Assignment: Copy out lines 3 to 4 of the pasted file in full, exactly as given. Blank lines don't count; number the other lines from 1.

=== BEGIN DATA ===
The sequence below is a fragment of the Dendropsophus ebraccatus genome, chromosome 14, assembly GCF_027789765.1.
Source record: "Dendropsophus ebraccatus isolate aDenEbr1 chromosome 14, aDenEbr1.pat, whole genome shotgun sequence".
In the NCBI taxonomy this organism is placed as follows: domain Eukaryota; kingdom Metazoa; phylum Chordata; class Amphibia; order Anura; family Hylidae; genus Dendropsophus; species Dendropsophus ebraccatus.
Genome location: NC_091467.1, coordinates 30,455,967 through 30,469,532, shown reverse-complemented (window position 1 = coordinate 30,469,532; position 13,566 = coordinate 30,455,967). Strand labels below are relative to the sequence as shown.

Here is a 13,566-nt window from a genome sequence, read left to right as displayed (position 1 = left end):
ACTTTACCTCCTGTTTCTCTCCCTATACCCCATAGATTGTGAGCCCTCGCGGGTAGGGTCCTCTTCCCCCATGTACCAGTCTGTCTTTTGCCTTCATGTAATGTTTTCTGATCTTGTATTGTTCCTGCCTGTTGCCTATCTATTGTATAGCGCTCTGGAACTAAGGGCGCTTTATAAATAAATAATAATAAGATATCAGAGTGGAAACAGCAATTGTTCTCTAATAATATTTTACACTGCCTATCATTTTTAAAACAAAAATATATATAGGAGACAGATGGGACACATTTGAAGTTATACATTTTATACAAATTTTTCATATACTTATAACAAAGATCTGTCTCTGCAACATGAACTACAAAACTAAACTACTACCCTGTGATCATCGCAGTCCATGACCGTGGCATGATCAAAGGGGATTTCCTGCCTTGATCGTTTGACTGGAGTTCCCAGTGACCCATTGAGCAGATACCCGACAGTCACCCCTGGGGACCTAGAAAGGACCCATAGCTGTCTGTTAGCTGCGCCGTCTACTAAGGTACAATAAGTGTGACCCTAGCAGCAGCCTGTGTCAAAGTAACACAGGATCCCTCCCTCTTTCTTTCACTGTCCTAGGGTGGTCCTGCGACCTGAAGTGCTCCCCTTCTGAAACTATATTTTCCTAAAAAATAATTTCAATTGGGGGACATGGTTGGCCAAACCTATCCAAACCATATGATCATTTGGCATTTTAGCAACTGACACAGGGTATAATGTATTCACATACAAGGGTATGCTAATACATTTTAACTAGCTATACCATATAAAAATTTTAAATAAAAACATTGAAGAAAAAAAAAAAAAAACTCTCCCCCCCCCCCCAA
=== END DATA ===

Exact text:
In the NCBI taxonomy this organism is placed as follows: domain Eukaryota; kingdom Metazoa; phylum Chordata; class Amphibia; order Anura; family Hylidae; genus Dendropsophus; species Dendropsophus ebraccatus.
Genome location: NC_091467.1, coordinates 30,455,967 through 30,469,532, shown reverse-complemented (window position 1 = coordinate 30,469,532; position 13,566 = coordinate 30,455,967). Strand labels below are relative to the sequence as shown.